Co-occurrence and comorbidities in patients with immune-mediated inflammatory disorders: an exploration using US healthcare claims data, 2001-2002.Curr Med Res Opin 2006; 22(5):989-1000CM
Research in immune-mediated inflammatory disorders (IMIDs) suggests that several diseases share disruptions in key cytokines. A common pathogenesis may present as similar patterns of disease co-occurrence and comorbidity, which could be observed through the analysis of healthcare claims datasets.
Adult patients continuously enrolled from 2001-2002 were identified in two US healthcare datasets containing medical and drug claims from health plans and self-insured employers. Patients with treatment records indicating an IMID were selected (e.g., rheumatoid arthritis, psoriasis, Crohn's disease); controls for each disorder were matched 3:1 based on age, gender, region, and previous insurance coverage. IMID cohorts and comorbidities were identified using International Classification of Diseases, 9th revision codes. Prevalence relative risk was used to assess co-occurrence and comorbidity rates in IMID cohorts and controls. Medical and drug utilization patterns were also explored.
Findings were similar across the two datasets. IMID patients represented about 4% of the population; specific IMID prevalence matched the epidemiology literature. Patients with at least one IMID had a higher risk for another IMID when compared to controls. The risk for infectious, renal, liver, and ulcerative comorbidities was also elevated. Selected drug utilization patterns confirmed comorbidity findings. IMID patients used more healthcare resources compared to controls; findings were robust under sensitivity analyses.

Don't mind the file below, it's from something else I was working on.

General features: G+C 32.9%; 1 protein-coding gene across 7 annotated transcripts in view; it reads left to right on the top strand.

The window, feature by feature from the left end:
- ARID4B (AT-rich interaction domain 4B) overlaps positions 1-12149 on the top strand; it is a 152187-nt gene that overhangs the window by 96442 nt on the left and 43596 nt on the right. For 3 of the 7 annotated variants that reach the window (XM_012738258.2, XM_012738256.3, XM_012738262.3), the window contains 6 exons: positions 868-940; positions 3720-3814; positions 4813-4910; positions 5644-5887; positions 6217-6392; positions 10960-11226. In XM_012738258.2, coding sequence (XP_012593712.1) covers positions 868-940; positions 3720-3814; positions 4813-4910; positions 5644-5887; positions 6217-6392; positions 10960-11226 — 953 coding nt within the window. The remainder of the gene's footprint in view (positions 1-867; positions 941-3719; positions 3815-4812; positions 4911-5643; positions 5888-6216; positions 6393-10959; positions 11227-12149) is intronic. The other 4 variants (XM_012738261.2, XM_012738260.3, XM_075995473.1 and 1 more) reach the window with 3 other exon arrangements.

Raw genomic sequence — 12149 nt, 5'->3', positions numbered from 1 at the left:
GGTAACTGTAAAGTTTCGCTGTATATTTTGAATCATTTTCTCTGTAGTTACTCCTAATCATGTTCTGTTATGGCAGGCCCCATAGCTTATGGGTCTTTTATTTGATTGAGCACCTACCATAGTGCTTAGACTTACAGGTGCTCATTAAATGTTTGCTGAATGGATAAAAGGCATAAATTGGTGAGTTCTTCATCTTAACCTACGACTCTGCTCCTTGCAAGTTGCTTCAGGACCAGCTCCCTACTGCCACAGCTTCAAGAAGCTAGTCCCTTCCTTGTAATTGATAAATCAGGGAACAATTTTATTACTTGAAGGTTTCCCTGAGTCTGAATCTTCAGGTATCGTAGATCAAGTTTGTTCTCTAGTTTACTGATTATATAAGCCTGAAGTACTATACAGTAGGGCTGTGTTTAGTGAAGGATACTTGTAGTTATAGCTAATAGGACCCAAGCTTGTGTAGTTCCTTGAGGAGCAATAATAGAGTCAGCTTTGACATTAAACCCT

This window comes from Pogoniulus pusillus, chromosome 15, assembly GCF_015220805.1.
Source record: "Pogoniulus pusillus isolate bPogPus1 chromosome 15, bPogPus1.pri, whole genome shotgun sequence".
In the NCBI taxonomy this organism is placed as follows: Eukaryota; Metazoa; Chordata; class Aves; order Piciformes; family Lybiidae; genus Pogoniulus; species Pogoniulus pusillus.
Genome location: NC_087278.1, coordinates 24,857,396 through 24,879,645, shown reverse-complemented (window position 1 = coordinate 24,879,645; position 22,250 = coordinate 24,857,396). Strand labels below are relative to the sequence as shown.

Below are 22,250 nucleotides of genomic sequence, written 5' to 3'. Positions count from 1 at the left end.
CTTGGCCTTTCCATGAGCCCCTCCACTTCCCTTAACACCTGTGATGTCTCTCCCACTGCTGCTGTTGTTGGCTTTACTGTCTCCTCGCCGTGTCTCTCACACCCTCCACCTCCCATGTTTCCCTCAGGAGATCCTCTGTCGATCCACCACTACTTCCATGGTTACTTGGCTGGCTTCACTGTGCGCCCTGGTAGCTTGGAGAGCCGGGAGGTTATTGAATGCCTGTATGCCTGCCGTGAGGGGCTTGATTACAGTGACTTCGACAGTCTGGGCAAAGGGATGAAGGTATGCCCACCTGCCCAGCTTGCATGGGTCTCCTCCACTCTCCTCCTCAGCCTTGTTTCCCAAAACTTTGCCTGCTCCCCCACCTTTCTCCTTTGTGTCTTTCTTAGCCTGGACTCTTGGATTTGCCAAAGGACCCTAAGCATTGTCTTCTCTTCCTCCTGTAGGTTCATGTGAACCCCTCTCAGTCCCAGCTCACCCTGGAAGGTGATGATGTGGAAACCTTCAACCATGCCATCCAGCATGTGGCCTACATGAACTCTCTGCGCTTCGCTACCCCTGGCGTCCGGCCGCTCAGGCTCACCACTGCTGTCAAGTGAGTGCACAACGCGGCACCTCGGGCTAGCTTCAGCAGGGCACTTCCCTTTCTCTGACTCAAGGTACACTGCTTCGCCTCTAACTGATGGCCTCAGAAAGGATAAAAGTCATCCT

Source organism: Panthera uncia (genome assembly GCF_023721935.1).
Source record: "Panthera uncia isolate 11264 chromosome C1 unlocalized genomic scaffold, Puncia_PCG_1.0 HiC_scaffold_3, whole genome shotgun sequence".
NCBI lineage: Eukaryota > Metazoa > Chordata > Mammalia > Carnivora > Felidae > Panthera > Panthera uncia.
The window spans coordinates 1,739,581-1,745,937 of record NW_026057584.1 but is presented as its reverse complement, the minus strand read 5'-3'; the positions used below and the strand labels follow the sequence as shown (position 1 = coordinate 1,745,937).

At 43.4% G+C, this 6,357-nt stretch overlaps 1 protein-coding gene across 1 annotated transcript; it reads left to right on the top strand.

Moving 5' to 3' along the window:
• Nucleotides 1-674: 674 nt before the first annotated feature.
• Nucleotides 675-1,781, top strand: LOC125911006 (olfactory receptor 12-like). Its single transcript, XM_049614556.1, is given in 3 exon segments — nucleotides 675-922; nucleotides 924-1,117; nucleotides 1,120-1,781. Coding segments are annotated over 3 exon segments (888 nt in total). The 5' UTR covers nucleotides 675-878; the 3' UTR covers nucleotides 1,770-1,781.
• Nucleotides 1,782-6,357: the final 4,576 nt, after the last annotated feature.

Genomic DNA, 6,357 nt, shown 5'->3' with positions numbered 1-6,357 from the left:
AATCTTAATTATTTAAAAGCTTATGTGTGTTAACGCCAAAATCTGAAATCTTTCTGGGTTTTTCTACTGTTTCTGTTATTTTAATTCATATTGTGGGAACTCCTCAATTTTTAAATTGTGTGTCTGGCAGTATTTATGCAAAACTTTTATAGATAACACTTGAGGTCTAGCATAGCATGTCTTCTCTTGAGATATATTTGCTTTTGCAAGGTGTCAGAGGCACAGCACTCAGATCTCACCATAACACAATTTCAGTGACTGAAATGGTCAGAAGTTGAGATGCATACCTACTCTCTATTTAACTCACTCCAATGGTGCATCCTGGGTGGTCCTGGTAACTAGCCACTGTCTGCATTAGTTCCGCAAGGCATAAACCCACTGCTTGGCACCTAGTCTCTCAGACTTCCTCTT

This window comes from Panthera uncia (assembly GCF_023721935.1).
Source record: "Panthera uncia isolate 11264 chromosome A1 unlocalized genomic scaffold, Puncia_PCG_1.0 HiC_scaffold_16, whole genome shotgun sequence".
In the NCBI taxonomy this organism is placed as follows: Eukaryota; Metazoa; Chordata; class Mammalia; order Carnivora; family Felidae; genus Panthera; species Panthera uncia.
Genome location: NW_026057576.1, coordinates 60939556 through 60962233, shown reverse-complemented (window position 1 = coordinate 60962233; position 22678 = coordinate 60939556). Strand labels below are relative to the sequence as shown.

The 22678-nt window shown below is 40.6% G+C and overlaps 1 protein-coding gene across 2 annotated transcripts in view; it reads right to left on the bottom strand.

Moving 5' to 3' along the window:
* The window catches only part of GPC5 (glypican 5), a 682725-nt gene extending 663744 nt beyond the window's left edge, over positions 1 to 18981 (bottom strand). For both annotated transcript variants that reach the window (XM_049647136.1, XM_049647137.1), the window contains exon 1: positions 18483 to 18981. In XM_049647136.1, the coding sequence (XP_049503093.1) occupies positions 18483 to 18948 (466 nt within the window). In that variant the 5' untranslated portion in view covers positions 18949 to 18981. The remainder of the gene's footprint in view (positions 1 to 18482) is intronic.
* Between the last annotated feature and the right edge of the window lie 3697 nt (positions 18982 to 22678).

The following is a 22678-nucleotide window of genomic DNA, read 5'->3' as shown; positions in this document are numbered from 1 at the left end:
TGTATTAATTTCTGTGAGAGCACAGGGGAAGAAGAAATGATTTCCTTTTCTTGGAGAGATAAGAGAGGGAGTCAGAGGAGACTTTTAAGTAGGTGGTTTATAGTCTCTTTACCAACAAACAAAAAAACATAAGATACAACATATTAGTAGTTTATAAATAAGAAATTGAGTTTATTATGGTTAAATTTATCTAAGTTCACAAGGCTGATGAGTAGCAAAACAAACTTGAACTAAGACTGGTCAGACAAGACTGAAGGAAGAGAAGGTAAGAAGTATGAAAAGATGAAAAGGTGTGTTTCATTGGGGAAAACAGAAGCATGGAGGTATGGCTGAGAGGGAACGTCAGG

IMID patients were generally more likely than controls to have another IMID, supporting the concept that the diseases are related. These patients also had higher comorbidity rates. Findings may be limited by the nature of claims datasets and the confounding effect of current treatments. Prospective studies are needed to determine whether IMIDs have a common pathogenesis.